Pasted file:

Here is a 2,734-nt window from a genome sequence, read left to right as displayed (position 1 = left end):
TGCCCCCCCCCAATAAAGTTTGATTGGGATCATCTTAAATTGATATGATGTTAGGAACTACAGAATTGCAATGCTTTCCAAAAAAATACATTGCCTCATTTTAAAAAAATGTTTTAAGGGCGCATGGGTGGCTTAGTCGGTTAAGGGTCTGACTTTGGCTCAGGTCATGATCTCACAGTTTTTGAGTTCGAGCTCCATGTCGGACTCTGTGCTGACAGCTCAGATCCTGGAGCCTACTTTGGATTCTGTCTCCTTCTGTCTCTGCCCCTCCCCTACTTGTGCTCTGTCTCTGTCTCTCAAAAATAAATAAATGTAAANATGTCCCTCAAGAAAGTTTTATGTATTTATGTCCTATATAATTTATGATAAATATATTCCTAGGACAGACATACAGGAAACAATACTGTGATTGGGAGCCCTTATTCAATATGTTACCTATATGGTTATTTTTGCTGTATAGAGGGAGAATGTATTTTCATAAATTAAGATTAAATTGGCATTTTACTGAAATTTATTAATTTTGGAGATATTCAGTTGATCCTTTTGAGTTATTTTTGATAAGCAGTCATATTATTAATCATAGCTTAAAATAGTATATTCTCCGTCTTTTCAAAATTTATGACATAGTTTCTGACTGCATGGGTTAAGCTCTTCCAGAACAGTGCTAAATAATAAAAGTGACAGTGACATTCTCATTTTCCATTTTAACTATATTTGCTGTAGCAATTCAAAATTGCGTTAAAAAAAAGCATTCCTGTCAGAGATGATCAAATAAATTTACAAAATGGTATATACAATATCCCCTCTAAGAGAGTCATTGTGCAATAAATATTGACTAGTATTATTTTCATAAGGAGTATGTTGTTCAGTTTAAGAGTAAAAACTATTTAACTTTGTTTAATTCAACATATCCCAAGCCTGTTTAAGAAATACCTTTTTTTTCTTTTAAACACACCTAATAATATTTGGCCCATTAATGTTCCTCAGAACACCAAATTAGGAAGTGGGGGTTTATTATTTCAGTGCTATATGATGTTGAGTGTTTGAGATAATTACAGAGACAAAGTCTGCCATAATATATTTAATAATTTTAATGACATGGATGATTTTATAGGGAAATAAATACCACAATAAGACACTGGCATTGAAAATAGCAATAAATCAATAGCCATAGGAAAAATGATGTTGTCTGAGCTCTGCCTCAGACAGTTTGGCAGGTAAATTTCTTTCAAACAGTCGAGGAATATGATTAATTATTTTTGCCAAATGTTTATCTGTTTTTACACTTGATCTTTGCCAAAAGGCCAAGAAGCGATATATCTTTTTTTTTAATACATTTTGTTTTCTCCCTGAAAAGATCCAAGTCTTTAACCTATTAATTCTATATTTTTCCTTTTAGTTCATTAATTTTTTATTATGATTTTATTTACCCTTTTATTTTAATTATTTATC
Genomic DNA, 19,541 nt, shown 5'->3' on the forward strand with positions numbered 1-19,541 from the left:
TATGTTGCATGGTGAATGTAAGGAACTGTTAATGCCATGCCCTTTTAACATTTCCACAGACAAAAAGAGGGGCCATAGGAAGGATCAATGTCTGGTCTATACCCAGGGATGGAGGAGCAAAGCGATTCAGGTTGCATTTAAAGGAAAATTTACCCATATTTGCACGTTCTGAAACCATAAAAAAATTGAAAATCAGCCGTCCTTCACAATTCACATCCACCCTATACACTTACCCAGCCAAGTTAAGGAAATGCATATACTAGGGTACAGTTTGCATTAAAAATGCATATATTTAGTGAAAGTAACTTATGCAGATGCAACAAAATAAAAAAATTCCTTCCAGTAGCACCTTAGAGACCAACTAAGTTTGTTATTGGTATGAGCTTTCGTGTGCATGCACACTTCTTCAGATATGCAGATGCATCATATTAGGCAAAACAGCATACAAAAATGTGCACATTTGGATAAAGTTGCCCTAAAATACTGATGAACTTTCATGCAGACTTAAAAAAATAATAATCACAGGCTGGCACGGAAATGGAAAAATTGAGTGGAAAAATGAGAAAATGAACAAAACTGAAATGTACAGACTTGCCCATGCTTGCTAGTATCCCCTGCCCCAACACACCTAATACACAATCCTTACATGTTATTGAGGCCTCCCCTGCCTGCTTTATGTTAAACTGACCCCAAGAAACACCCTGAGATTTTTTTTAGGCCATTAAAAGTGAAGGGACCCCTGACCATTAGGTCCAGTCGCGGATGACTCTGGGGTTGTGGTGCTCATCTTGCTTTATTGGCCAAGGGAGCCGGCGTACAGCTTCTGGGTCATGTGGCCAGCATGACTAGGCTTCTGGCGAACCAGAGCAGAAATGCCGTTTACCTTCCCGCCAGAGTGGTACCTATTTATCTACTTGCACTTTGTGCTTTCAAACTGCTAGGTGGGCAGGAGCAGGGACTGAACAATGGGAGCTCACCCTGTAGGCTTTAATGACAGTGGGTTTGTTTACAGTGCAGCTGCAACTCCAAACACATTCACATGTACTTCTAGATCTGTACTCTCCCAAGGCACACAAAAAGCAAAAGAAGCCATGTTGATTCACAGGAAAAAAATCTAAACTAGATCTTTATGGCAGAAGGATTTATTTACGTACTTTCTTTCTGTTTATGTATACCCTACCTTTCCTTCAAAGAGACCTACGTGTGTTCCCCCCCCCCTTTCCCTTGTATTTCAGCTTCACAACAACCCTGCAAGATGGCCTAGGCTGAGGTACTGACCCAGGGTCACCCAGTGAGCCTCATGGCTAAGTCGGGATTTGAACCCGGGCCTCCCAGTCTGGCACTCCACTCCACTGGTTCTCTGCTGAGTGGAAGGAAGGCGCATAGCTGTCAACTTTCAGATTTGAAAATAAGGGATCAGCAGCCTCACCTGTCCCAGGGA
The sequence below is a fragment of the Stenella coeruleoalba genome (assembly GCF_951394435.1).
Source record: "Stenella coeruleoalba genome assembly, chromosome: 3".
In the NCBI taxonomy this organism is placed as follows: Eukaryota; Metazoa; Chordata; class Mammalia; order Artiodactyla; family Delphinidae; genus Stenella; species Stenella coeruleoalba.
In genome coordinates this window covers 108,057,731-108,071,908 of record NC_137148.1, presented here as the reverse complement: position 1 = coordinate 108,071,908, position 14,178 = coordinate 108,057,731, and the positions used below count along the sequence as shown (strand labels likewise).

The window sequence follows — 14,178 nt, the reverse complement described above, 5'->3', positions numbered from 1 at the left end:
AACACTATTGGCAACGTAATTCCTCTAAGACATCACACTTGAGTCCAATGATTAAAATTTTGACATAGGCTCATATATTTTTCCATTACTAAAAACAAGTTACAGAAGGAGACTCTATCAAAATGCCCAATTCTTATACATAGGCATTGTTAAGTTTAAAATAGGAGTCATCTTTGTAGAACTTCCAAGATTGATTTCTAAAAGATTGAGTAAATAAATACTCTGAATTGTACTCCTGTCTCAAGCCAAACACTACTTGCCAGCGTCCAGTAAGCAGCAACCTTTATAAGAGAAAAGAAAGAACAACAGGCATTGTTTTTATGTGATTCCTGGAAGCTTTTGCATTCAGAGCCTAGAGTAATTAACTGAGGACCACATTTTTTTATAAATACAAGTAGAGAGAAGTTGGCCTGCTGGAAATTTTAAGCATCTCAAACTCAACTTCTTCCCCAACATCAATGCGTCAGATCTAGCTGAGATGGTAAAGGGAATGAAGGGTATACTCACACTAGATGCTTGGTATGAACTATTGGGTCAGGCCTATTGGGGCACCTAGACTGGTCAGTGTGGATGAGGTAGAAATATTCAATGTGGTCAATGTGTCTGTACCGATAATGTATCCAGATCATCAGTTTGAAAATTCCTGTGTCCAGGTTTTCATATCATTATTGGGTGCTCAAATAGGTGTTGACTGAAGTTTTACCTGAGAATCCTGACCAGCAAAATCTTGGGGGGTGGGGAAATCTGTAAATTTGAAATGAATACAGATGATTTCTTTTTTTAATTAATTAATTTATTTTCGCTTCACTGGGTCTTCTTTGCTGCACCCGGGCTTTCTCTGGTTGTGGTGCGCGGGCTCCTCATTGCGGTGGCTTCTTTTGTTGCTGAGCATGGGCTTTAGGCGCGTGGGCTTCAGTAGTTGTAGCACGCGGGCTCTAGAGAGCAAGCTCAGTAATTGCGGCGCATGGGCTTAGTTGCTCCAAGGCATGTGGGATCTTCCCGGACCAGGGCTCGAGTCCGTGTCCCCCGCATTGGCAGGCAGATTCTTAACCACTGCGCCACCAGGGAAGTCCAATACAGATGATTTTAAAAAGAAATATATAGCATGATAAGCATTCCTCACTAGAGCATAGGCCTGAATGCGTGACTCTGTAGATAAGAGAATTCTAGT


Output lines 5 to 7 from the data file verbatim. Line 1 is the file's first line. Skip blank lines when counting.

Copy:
The sequence below is a fragment of the Stenella coeruleoalba genome (assembly GCF_951394435.1).
Source record: "Stenella coeruleoalba genome assembly, chromosome: 3".
In the NCBI taxonomy this organism is placed as follows: Eukaryota; Metazoa; Chordata; class Mammalia; order Artiodactyla; family Delphinidae; genus Stenella; species Stenella coeruleoalba.